Sure. But if there are subjects the WH doesn’t want him testifying about, they can still spell them out in advance.

But the factual question is whether a witness can decline to answer a question on the basis of a privilege that has not been specifically invoked. I can’t think of another situation in which a party can essentially say they won’t answer questions because someone else holds a privilege that has not, but theoretically could, be invoked.

Congress can find witnesses in contempt, and recommend that the U.S. Attorney pursue charges against them, but this basically never happens. Contempt of Congress - Wikipedia

Note: Sessions is not the PotUS’s lawyer. He is a legal representative of the US government. If the PotUS tells the AG about some illegal dealings, the AG is not at all bound by attorney-client privilege. The AG can in fact use such an admission as the basis for pursuing a criminal case.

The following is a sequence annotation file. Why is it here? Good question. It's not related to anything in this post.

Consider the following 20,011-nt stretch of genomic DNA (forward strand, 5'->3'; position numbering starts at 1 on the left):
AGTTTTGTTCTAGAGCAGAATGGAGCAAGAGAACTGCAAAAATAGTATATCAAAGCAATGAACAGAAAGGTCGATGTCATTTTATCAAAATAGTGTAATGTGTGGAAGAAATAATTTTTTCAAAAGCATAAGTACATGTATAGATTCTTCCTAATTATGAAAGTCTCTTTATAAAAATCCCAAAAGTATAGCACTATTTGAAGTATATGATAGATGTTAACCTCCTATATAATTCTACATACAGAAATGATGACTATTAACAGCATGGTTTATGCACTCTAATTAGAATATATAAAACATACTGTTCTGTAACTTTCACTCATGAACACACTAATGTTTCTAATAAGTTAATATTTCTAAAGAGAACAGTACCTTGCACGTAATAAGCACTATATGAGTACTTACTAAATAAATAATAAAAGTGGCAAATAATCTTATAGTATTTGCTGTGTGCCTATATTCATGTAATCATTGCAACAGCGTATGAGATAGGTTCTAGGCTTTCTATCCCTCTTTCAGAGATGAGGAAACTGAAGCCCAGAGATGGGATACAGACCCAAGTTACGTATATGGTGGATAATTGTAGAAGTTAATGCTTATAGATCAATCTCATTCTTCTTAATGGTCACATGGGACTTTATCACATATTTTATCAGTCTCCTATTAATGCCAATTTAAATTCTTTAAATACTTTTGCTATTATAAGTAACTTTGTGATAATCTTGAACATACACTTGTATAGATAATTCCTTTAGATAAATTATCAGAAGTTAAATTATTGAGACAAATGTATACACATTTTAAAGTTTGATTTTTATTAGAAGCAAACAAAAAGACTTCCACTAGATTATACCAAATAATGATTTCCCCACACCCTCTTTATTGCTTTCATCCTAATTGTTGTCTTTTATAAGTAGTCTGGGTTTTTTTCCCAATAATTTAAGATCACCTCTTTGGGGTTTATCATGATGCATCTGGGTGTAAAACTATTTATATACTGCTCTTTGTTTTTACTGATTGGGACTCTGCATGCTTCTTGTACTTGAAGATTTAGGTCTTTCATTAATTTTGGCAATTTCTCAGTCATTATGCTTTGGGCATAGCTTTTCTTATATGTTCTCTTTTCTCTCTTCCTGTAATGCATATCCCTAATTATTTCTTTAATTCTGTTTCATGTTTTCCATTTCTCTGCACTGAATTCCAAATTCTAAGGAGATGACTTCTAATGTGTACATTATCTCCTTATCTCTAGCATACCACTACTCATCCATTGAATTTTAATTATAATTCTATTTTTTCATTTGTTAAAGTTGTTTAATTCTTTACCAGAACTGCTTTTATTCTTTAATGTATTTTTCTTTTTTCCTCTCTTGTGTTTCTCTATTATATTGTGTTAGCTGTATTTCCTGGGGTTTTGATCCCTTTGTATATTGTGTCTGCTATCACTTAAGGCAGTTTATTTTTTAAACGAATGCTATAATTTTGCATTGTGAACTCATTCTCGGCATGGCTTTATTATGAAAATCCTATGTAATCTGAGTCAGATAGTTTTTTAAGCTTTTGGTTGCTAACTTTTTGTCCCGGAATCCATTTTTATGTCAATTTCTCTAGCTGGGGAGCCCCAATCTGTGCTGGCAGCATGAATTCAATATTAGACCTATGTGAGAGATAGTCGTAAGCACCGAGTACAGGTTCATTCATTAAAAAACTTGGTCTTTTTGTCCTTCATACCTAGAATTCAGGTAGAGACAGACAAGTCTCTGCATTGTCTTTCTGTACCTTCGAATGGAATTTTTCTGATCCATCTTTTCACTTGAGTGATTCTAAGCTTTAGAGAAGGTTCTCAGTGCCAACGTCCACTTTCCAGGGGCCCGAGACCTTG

The question of executive privilege is extremely fuzzy. The courts sort of make up the rules as they appear before them. Congress and the President don’t like having the courts decide these matters so they usually work extra hard to find a compromise.

But both of them need to be willing to compromise. In this situation one side is not a compromiser, the other side is likely quite willing to not push it.

My best understanding of executive privilege is that Sessions cannot claim it on his own initiative. His discussions with the President may well be covered by the privilege, but the President is the one that must assert it. Now, he can certainly say, “The President has advised me that he asserts executive privilege as to any discussions involving the relative merits of Twizzlers as opposed to Red Vines.” But he can only say that if it’s true.

I think that the only example previously of “executive privilege” being invoked by someone without the express permission of the President came in 2009 when the SEC’s general counsel, Andrew Vollmer, refused to answer certain questions. While he was not forced to answer, he did leave the SEC and return to private practice shortly thereafter. Make of this what you will.